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2 July 2023

Mat Osman Q&A: “The arts are turning into a desert”

The Suede bassist and novelist on Sherlock Holmes, the music of Kate Bush and life on the road.

By New Statesman

Mat Osman was born in Hertfordshire in 1967. Best known as the bassist in the rock band Suede, he is also a novelist and the composer of theme music for TV programmes such as 8 Out of 10 Cats.

What’s your earliest memory?

Me and my brother, Richard, looking on to the cul-de-sac from an upstairs window of our house in Haywards Heath. It was Christmas morning and we couldn’t open presents until our grandparents arrived.

Who are your heroes?

As a child it was Sherlock Holmes. He seemed a decent role model to a bookish kid who was useless at sport and fighting. Now it’s Kate Bush: she has spent 50 years making wild, idiosyncratic, sensuous music that still sells millions of copies.

What book last changed your thinking?

Overcomplicated by Samuel Arbesman. He looks at how almost all systems, such as the law, medicine and Amazon prices, are made up of overlapping and often contradictory subsystems. No one person understands how they work so it means that most technology is less like a tool and more like a weather system.

What would be your “Mastermind” specialist subject?

The Weimar cabaret scene. I’ve always wanted to set a book there and the threat of being humiliated on TV might actually make me do the research.

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Which political figure do you look up to?

Nye Bevan. I’m a total child of the welfare state. Growing up, it felt as if the playing field, if not completely level, was at least open to all, and if you were talented enough you could get to do what you wanted. I don’t think that’s true for kids nowadays and the arts especially are turning into a desert. Only those already independently wealthy can afford to act or make music or paint.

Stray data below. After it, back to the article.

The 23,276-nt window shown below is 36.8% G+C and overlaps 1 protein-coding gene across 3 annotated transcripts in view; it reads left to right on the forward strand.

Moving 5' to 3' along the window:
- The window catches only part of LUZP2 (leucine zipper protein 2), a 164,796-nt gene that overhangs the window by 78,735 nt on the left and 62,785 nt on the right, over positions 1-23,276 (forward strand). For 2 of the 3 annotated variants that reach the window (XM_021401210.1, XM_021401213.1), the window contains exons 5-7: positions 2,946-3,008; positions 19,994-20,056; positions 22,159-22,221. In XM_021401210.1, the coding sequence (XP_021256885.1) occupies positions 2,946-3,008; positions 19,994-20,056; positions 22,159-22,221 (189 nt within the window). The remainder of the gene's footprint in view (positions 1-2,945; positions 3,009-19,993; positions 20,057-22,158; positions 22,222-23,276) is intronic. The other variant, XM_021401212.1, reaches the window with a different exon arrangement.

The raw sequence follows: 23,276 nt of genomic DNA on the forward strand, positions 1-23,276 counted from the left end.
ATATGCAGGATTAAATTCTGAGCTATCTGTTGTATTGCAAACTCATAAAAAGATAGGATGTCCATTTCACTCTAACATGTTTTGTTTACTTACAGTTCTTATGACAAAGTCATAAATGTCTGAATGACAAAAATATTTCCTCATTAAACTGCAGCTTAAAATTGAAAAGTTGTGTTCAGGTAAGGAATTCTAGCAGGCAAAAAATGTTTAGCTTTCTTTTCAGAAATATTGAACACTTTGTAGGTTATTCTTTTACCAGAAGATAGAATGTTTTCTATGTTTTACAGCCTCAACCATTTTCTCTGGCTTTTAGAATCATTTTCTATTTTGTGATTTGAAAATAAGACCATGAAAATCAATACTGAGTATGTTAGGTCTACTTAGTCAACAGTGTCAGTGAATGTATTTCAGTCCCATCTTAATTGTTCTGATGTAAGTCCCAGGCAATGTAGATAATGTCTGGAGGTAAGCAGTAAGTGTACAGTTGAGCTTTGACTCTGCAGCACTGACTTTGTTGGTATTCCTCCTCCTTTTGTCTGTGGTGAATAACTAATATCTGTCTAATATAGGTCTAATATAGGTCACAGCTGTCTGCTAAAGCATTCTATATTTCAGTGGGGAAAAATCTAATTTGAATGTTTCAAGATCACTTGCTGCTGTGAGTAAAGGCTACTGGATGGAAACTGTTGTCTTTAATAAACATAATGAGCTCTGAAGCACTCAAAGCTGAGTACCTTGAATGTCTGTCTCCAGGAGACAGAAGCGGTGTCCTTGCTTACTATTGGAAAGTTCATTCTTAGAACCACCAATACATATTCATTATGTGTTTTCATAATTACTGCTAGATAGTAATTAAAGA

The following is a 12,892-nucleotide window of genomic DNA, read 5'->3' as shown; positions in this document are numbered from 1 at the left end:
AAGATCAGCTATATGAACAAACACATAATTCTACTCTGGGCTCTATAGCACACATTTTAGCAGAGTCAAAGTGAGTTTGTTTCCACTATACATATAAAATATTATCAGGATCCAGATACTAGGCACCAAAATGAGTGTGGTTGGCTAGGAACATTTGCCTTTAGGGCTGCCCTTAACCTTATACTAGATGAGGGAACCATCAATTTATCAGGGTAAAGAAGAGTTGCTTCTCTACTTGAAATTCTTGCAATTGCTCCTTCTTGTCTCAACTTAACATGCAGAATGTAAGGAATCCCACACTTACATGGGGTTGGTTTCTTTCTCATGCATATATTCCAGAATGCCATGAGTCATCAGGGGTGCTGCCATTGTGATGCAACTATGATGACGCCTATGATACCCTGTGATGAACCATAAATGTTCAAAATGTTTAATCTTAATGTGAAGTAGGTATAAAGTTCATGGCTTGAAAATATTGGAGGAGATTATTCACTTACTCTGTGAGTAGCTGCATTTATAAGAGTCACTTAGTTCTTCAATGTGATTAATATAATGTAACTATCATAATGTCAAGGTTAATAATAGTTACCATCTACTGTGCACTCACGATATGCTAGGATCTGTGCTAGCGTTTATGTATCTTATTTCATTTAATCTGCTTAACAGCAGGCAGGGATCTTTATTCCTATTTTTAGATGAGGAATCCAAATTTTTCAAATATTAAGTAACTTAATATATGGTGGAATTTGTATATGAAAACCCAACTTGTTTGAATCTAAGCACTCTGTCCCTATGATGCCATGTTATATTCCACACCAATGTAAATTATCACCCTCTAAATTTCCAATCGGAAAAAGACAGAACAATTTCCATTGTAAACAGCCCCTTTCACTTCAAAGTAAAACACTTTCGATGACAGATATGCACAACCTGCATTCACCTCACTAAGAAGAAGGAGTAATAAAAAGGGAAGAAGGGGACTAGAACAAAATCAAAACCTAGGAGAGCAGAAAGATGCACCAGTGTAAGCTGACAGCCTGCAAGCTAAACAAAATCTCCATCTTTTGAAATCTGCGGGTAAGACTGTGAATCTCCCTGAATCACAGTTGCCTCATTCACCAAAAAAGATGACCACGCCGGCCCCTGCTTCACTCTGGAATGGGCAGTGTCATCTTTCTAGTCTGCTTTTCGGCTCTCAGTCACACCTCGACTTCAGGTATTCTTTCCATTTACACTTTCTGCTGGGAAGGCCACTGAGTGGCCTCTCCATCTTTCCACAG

In which time and place, other than your own, would you like to live?

Berlin Mitte in 1928, Laurel Canyon during the summer of 1969, or the Lower East Side in the late Seventies.

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Who would paint your portrait?

Smart-arse answer: Basil Hallward. But I have a spectacularly wonky face so maybe Picasso; it might turn out symmetrical.

[See also: An idiot’s guide to cancel culture]

What’s your theme tune?

“Express Yourself” by Charles Wright & the Watts 103rd Street Rhythm Band.

What’s the best piece of advice you’ve ever received?

David Bowie once said – I’m paraphrasing – that he liked to work where “I’m far enough from the shore that my feet don’t touch the ground, but close enough that I can still see the land”. I keep that in mind.

What’s currently bugging you?

My to-read list. If everyone could hold off writing anything good for about a year it’d be a great help.

What single thing would make your life better?

The ability to read in vans without getting travel-sick. About a quarter of my life is spent in vans. If I could read and write on the move I’d be on my fifth novel by now.

When were you happiest?

In general, now. Artistically, at the end of any day when I’ve made something new. Personally, too many times to mention.

In another life, what job might you have chosen?

An astronomer, but in reality I have no transferable skills.

Are we all doomed?

I have faith that at some point the young are going to have had enough of the way my generation, and those older than us, have sold their future for some last tenuous grip on power. I fully expect to be Logan’s Run-ed at some point. Bring it on.

“The Ghost Theatre”, a novel by Mat Osman, is published by Bloomsbury

[See also: Fifty years after Picasso’s death, we still struggle with the figure of the monstrous genius]

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This article appears in the 05 Jul 2023 issue of the New Statesman, Broke Britannia